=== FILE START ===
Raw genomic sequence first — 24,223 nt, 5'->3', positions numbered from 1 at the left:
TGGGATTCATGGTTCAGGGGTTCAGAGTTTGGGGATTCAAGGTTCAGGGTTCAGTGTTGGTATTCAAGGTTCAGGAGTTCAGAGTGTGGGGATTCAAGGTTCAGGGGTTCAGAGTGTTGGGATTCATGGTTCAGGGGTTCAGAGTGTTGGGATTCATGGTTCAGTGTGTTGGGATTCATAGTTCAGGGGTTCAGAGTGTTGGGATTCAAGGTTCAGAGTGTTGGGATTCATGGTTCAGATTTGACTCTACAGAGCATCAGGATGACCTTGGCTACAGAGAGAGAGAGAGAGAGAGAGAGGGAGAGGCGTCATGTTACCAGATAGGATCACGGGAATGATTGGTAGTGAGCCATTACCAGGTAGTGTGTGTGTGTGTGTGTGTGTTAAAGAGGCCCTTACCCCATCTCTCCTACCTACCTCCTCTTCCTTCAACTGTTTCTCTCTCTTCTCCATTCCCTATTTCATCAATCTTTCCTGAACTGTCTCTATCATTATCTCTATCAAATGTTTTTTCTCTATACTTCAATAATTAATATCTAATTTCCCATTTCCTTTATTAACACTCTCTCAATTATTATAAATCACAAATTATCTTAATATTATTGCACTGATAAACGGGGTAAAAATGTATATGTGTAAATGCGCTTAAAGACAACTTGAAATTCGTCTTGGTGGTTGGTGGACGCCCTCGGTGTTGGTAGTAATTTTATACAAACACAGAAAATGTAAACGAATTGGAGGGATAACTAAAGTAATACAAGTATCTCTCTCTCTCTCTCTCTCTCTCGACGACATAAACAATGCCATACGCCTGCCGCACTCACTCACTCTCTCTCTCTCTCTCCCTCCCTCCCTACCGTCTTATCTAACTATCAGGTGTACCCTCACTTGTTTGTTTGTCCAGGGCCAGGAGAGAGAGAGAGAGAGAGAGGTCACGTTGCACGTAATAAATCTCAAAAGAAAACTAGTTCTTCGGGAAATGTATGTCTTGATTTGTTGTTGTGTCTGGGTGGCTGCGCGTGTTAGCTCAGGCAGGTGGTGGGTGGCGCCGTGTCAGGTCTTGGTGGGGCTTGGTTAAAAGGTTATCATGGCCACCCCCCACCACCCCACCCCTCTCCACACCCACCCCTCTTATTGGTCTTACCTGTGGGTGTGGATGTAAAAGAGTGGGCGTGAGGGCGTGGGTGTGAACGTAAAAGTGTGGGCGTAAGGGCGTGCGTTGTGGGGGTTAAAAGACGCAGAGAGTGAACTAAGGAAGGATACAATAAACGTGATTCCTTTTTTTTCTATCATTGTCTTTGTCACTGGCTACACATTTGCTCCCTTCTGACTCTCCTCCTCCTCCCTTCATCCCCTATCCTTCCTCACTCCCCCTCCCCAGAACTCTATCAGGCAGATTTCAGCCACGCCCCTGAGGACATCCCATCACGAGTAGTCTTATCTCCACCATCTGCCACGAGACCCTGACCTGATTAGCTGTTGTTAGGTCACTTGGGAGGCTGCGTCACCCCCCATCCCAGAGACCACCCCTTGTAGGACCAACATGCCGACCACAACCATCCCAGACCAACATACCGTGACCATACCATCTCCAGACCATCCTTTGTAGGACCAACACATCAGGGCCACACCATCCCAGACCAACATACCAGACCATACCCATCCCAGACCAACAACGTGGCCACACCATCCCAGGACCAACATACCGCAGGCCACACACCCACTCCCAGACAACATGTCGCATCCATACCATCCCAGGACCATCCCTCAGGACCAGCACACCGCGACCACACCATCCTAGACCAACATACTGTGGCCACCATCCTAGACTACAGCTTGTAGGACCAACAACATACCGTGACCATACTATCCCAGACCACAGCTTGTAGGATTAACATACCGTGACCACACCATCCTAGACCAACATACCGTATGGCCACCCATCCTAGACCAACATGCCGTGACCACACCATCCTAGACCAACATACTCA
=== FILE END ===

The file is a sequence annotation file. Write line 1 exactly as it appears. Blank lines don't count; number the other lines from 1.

Raw genomic sequence first — 24,223 nt, 5'->3', positions numbered from 1 at the left: